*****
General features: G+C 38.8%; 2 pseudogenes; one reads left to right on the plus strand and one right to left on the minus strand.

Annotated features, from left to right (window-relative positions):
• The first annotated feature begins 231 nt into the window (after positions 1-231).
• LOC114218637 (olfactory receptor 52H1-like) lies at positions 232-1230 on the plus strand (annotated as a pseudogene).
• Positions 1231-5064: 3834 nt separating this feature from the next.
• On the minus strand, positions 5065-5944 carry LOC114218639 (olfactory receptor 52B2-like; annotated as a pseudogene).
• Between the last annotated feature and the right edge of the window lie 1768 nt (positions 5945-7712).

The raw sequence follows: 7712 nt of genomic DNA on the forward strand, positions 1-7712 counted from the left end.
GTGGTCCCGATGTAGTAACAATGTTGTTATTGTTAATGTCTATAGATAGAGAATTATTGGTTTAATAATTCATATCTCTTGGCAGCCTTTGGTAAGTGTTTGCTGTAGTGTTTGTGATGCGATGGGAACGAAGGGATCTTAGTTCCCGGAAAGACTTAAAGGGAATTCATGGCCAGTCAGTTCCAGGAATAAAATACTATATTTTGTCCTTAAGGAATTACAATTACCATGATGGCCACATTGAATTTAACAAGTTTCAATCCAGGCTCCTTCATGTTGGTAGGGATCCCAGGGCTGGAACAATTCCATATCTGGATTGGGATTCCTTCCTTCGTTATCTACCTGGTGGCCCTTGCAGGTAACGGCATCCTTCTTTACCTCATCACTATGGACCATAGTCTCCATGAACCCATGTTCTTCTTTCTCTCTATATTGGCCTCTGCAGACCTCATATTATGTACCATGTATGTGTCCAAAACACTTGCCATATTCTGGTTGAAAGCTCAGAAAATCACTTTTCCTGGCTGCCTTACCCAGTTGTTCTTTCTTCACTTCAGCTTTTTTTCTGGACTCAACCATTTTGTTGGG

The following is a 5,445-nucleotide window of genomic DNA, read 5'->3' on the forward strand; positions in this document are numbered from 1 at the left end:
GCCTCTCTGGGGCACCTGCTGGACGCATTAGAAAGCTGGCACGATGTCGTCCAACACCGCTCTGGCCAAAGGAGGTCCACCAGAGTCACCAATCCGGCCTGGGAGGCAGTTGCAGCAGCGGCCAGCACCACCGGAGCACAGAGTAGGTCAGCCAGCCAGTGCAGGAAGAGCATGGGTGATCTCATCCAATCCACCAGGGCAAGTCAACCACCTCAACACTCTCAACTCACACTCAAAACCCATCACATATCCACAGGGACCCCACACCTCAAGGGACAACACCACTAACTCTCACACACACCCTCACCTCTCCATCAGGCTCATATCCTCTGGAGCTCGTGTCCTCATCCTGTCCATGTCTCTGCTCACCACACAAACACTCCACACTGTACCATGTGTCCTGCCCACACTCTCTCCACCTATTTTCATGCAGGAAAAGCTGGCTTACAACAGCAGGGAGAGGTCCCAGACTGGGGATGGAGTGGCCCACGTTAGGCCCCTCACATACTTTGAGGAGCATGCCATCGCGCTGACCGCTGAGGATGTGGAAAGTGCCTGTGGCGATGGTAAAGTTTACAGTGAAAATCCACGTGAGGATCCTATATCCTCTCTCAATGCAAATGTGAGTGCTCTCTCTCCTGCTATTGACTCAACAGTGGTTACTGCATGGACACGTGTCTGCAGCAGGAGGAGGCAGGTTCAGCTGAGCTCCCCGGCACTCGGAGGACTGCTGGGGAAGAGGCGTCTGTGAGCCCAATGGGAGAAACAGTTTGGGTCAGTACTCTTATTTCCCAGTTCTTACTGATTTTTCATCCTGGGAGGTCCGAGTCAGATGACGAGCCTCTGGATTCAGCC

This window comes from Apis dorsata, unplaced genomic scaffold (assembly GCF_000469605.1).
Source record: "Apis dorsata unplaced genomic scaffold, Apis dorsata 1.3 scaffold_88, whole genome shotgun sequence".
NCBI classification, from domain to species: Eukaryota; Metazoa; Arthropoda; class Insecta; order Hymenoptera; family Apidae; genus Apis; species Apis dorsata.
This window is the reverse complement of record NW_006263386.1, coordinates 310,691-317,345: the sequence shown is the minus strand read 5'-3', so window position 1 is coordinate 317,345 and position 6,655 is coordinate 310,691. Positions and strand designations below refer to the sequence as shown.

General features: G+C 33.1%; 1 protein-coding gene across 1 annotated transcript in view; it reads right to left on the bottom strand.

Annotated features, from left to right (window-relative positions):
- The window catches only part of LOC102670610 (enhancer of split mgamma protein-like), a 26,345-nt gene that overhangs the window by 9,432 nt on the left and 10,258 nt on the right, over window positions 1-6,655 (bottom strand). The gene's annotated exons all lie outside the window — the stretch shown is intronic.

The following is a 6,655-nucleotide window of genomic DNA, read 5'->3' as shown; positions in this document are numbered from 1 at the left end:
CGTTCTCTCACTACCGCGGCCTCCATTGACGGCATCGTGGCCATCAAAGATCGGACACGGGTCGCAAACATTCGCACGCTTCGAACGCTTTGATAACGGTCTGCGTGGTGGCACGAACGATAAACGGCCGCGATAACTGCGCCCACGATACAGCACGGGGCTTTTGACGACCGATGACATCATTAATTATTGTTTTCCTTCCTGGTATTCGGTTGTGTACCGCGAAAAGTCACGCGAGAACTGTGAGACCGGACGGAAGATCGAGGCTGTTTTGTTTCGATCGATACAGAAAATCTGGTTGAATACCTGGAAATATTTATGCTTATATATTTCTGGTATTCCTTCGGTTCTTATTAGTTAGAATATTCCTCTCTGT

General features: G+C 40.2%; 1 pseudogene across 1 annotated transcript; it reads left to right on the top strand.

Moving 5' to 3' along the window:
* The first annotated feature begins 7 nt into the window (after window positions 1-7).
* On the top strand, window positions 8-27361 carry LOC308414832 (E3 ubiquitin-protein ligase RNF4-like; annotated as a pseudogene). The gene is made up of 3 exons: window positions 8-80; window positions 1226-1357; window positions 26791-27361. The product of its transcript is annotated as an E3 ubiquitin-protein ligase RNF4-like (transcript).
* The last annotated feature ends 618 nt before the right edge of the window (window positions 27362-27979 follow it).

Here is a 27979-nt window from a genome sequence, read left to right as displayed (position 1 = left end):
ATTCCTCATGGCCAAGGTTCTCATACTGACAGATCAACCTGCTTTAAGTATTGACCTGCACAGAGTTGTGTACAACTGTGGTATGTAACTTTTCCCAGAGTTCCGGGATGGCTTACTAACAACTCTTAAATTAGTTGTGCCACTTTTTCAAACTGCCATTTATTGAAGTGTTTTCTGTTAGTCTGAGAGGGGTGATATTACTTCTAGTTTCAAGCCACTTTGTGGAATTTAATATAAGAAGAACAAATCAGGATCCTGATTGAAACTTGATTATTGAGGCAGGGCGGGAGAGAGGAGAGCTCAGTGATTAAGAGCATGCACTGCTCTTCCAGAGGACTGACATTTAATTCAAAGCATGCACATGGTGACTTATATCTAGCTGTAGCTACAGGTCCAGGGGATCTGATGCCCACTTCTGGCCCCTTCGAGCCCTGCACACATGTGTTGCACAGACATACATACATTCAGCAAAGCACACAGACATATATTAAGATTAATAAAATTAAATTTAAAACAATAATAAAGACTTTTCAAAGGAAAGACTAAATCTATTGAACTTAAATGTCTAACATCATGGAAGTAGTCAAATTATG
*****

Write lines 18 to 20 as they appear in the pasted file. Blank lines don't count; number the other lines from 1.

- The window catches only part of LOC102670610 (enhancer of split mgamma protein-like), a 26,345-nt gene that overhangs the window by 9,432 nt on the left and 10,258 nt on the right, over window positions 1-6,655 (bottom strand). The gene's annotated exons all lie outside the window — the stretch shown is intronic.

The following is a 6,655-nucleotide window of genomic DNA, read 5'->3' as shown; positions in this document are numbered from 1 at the left end:
CGTTCTCTCACTACCGCGGCCTCCATTGACGGCATCGTGGCCATCAAAGATCGGACACGGGTCGCAAACATTCGCACGCTTCGAACGCTTTGATAACGGTCTGCGTGGTGGCACGAACGATAAACGGCCGCGATAACTGCGCCCACGATACAGCACGGGGCTTTTGACGACCGATGACATCATTAATTATTGTTTTCCTTCCTGGTATTCGGTTGTGTACCGCGAAAAGTCACGCGAGAACTGTGAGACCGGACGGAAGATCGAGGCTGTTTTGTTTCGATCGATACAGAAAATCTGGTTGAATACCTGGAAATATTTATGCTTATATATTTCTGGTATTCCTTCGGTTCTTATTAGTTAGAATATTCCTCTCTGT